Unfortunately, not everyone gets "scared straight" and buckles down --- some behave like light-struck forest animals and run straight into the traffic. And when freaking out consists of panicked, self-destructive behavior right around group conferences, it always causes huge problems. Like borrowing a group member's anthology and then disappearing from the face of the earth problems. That wasn't here, though. But I have had a sizable number of no-shows for the peer review and people bailing on conferences, as if going into hiding would somehow erase their previous bad grade. If I knew beforehand which students could be scared serious and which will spook and trample fellow students, I would be able to do a targeted attack. Ah well. The mysteries of teaching.

Also, an update from my previous questions: this "sequence" I drilled them --- beat them over the heads! --- on paragraph structure and quotes. I tried both writing up some sample topic sentences and having students write the paragraphs in small groups, and writing up a series of softball questions and having students create paragraphs in small groups. I'm not sure if the topic sentence exercise didn't work as well because it was first, or it's just not as good. (It was much harder to come up with topic sentences while not writing an essay than to come up with some semi-directive questions and ask them to find quotes that answered the questions.) I also had them writing something, like these exercises, in class every. single. time. we met. I did almost no discussion (which I could ask as a separate post: how much emphasis do you put on discussing the reading vs. doing writing assignments in class?) and we either wrote or workshopped something every day.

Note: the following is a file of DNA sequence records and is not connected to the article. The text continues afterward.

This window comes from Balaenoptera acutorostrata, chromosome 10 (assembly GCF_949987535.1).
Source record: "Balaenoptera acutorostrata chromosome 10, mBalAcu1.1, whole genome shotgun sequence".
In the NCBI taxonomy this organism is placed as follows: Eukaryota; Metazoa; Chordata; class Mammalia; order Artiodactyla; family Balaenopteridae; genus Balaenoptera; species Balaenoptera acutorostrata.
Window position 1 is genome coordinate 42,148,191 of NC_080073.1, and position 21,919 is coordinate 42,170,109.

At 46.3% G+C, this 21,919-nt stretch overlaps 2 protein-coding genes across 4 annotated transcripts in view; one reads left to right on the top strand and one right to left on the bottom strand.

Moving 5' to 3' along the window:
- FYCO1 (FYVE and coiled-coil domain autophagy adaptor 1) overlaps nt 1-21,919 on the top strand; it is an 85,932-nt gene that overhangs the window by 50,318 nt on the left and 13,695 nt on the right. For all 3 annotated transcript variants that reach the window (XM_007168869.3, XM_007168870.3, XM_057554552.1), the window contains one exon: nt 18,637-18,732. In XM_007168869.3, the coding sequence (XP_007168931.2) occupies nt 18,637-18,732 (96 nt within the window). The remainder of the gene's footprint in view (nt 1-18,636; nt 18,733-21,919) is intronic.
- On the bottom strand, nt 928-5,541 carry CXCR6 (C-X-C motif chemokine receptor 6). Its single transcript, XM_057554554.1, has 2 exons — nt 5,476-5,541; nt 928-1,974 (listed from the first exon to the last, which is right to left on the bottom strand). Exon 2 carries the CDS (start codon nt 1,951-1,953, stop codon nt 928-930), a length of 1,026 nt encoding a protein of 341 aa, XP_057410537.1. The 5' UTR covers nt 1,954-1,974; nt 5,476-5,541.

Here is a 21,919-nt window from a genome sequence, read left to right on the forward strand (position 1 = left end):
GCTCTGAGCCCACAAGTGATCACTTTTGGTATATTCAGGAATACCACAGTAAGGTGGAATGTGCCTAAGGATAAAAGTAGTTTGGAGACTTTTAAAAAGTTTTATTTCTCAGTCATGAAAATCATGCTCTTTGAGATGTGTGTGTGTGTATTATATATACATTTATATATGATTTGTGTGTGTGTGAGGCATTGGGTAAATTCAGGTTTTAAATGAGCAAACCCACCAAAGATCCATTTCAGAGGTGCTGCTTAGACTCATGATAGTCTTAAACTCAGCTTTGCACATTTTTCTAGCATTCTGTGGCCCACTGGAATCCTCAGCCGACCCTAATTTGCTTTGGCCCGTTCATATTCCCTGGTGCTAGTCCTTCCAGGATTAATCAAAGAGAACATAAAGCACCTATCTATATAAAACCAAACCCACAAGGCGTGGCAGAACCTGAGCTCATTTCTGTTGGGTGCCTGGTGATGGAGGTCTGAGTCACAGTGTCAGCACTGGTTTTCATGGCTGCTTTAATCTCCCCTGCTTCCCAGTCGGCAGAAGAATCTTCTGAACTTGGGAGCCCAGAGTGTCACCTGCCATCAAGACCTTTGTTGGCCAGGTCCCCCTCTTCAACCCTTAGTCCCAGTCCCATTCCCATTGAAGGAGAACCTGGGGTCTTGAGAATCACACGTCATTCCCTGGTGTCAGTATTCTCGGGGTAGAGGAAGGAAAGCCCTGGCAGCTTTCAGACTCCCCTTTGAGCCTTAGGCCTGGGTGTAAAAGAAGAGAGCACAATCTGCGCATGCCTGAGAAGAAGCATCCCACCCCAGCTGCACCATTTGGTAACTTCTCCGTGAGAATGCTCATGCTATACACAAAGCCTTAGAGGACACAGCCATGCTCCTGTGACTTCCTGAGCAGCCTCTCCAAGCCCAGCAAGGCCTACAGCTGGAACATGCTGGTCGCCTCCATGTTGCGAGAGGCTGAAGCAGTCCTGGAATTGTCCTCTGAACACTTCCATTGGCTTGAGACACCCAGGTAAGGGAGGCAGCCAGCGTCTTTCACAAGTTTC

The result? Well, I'm still not getting consistent topic sentences or conclusion sentences, but you'd be amazed at just how much stronger their arguments get when they are forced to be specific and bring in quotes into every single paragraph. And I had them do (again) a highlighting assignment on their peer reviews and then examine the color patterns, so I did have some students point out essays lacking topic sentences etc. They also were better at adding analysis of every single quote than on introducing or formatting any of them correctly, but since I prioritize that so much more I'm ok with that.

(Another benefit of the group conferences is that I can make Dire Pronouncements like this: "Now I notice that both of your peer reviewers marked your quotes, because none of them are connected or have page numbers. See this? I am making a note, since I just told you the same thing, and I will be looking for that to be fixed on your final draft." Unfortunately, the people I made Dire Pronouncements to today looked quite unimpressed, and are either apathetic or have a good poker face. But when they get an explicit warning like that I have no qualms about hitting their grades hard if I don't see improvement.) Now if the students already seem scared into revising things I try to be Highly Encouraging, instead. But one of the drawbacks of mixing my strong and weak students in a group is that then I have to both play the heavy and seem sweet and encouraging and nonthreatening, all in the same group. Tiring.)